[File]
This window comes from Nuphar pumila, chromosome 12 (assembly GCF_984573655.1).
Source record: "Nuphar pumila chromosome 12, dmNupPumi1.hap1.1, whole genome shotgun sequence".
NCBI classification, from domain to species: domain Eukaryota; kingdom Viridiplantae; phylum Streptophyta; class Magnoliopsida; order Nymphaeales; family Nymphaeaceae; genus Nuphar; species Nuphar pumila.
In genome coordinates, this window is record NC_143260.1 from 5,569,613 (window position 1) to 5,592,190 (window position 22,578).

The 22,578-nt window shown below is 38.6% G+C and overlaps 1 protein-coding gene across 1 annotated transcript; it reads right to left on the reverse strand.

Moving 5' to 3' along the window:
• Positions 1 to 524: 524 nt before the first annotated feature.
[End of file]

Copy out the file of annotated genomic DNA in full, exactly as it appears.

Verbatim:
This window comes from Nuphar pumila, chromosome 12 (assembly GCF_984573655.1).
Source record: "Nuphar pumila chromosome 12, dmNupPumi1.hap1.1, whole genome shotgun sequence".
NCBI classification, from domain to species: domain Eukaryota; kingdom Viridiplantae; phylum Streptophyta; class Magnoliopsida; order Nymphaeales; family Nymphaeaceae; genus Nuphar; species Nuphar pumila.
In genome coordinates, this window is record NC_143260.1 from 5,569,613 (window position 1) to 5,592,190 (window position 22,578).

The 22,578-nt window shown below is 38.6% G+C and overlaps 1 protein-coding gene across 1 annotated transcript; it reads right to left on the reverse strand.

Moving 5' to 3' along the window:
• Positions 1 to 524: 524 nt before the first annotated feature.